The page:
The Picture of Dorian Gray – Uncensored
A new edition of The Picture of Dorian Gray unveils Oscar Wilde's original manuscript with scandalous chapters later cut from the final book. What's unchanged is the story's power to shock and amuse.
The Picture of Dorian Gray is the greatest English novel. Yes, gritty and funnier than anything Dickens did, with more of an edge to boot. As tragic, but much shorter (sorry, but its fair), than the work of Thomas Hardy. Wittier than Jane Austen. More decadent and druggy than anything in Irvine Welsh. The way it wrestles with the dark hearts of men, and the society which seeks to restrain them, only to produce a the bold few who seek to defy convention, makes it like Orwell’s ‘1984’ only with better clothes. It’s just really great, OK?
In brief, Dorian Gray is about a beautiful young man who is painted by society artist Basil Hallward, and finds himself wishing the portrait were to grow old, while he remains young.
Dorian is egged on into a world of sin by the hedonistic and witty Lord Henry Wotton, and finds that his wish has become true – he remains youthful and beautiful while all the corruption he brings onto his soul with sex and drugs, is projected onto the portrait, which becomes hideous.
If you’ve not read it, you should, it’s a mysterious and dark book, that’s also extremely funny, thanks most famously to Lord Henry’s aphorisms, which have become some of the most celebrated of Wilde’s lines, such as:
“The only way to get rid of a temptation is to yield to it.”
“There is only one thing in the world worse than being talked about, and that is not being talked about.”
“The one charm of marriage is that it makes a life of deception absolutely necessary.”
“There is always something ridiculous about the emotions of people one has ceased to love.”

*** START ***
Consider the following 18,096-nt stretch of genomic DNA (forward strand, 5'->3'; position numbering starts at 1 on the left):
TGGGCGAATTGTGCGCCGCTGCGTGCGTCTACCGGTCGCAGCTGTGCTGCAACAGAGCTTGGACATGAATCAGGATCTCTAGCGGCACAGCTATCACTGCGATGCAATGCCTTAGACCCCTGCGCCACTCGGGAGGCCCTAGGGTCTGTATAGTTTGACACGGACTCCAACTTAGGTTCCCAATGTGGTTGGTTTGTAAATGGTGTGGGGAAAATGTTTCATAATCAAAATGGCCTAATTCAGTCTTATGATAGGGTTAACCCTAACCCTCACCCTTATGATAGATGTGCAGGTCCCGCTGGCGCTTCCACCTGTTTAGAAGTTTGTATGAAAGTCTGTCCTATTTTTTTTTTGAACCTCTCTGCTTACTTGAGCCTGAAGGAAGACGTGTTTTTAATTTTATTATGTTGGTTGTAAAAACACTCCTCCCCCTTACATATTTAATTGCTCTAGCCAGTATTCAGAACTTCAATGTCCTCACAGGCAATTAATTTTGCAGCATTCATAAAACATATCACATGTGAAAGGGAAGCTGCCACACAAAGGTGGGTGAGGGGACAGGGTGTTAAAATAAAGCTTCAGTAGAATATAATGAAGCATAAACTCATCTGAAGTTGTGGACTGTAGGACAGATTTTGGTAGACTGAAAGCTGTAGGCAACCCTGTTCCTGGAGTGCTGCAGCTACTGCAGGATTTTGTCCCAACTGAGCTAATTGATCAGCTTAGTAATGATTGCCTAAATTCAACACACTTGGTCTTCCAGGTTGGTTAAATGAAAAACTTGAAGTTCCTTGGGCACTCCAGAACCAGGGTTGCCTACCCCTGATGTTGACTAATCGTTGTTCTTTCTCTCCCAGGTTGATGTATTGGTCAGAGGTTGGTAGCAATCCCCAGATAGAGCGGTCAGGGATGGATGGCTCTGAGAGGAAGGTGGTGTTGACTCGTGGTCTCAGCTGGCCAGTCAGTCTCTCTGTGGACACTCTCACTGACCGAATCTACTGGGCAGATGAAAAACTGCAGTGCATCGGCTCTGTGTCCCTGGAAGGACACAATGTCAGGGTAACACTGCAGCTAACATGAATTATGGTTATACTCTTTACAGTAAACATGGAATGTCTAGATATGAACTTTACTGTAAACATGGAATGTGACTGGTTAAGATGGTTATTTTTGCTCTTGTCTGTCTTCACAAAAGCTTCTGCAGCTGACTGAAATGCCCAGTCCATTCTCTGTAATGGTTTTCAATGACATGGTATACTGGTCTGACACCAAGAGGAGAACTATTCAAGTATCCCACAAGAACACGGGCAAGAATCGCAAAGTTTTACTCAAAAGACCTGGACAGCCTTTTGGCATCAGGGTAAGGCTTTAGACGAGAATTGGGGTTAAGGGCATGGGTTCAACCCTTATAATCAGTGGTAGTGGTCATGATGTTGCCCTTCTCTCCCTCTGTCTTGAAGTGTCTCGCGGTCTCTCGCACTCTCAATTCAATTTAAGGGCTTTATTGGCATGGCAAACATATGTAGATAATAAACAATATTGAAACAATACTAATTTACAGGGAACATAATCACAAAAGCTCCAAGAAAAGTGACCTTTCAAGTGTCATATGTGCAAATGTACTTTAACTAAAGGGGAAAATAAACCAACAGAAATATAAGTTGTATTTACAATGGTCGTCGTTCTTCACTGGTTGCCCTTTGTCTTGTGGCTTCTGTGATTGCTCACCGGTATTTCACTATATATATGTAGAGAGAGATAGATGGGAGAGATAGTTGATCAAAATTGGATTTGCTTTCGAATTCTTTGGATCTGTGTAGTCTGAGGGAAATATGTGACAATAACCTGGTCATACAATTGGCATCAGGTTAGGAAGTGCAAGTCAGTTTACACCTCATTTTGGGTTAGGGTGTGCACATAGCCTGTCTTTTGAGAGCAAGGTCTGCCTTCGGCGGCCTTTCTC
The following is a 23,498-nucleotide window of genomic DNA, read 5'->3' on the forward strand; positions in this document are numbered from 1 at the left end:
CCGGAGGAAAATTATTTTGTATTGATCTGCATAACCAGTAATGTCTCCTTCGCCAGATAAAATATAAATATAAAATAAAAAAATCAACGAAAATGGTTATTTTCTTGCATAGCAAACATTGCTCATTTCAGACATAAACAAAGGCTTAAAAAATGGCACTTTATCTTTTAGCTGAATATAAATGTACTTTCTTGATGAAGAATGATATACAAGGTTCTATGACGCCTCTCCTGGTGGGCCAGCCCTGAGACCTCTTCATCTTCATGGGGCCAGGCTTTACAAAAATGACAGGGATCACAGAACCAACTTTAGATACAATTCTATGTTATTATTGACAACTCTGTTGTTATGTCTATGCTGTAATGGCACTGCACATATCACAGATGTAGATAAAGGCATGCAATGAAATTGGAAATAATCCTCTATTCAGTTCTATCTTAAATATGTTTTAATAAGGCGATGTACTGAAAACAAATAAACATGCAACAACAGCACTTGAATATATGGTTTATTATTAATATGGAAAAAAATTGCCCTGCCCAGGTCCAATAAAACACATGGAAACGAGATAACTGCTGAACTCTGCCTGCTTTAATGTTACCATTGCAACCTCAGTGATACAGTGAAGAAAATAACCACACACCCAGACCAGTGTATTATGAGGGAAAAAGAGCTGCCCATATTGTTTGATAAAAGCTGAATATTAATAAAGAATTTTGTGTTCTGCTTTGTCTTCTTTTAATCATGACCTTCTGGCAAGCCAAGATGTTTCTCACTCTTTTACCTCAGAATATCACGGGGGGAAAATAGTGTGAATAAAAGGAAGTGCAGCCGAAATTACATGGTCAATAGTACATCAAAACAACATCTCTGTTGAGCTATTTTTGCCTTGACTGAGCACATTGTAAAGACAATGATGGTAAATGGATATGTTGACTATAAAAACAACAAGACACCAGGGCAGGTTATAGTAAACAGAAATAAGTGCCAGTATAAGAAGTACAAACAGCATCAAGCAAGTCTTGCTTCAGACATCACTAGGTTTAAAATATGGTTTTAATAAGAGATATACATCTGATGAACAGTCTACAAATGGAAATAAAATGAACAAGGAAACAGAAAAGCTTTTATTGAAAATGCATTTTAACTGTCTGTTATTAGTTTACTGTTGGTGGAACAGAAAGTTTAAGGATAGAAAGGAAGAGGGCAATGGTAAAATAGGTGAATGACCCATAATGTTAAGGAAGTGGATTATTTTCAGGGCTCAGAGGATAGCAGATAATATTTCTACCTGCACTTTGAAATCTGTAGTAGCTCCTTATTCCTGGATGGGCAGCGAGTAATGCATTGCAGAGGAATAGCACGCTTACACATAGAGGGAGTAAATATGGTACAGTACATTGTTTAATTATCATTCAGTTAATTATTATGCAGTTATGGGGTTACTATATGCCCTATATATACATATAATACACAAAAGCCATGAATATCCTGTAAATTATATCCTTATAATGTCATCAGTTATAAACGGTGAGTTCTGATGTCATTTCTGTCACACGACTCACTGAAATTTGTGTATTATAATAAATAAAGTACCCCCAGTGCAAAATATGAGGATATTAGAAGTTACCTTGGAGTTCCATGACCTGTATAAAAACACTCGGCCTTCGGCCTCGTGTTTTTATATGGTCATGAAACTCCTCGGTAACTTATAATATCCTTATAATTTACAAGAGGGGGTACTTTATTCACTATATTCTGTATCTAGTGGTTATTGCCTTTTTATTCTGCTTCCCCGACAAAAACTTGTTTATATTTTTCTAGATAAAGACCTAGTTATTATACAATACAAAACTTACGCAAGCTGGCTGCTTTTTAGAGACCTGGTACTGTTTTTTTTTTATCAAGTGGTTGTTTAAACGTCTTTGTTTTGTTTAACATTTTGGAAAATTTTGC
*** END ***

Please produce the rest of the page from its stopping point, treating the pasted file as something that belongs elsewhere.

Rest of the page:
The reason we’re going on about it is because there’s a quite spectacular new edition of the story coming out which recreates the hand-written manuscript by Wilde himself.
SP Books is a publishing house in Paris which produces facsimile manuscript editions of famous books. They look amazing, and also come with the literary equivalent of DVD extras. In Dorian Gray’s case, the original manuscript by Wilde is different to the finished book, with several scenes later cut before publication. Most notably it includes a confession of love for Dorian by Basil the painter:
“It is quite true that I have worshipped you with far more romance of feeling than a man usually gives to a friend. Somehow I have never loved a woman…I quite admit that I adored you madly, extravagantly, absurdly.”
Of course, within five years of the book’s publication in July 1890, Wilde was jailed for “committing acts of gross indecency with certain male persons.” This edition, then, is an irresistible document of a genius at work, and one who was grappling with his own desires and freeing his spirit in a constricted society.
Jessica Nelson, the co-founder of SP Books says, “The Picture of Dorian Gray is now the most widely translated and best known of all Wilde’s works, possibly due to the fact that its author, as Merlin Holland writes, “never quite endorsed and yet never entirely condemned his creation either”. The manuscript has also become a testament to the complex relationship between Wilde and his novel and the story of Wilde himself and I am thrilled that we are able to share this with a wider public.”
Good old Oscar. What on earth would he have made of today’s shallow and posey digital world? He’d probably have loved it.
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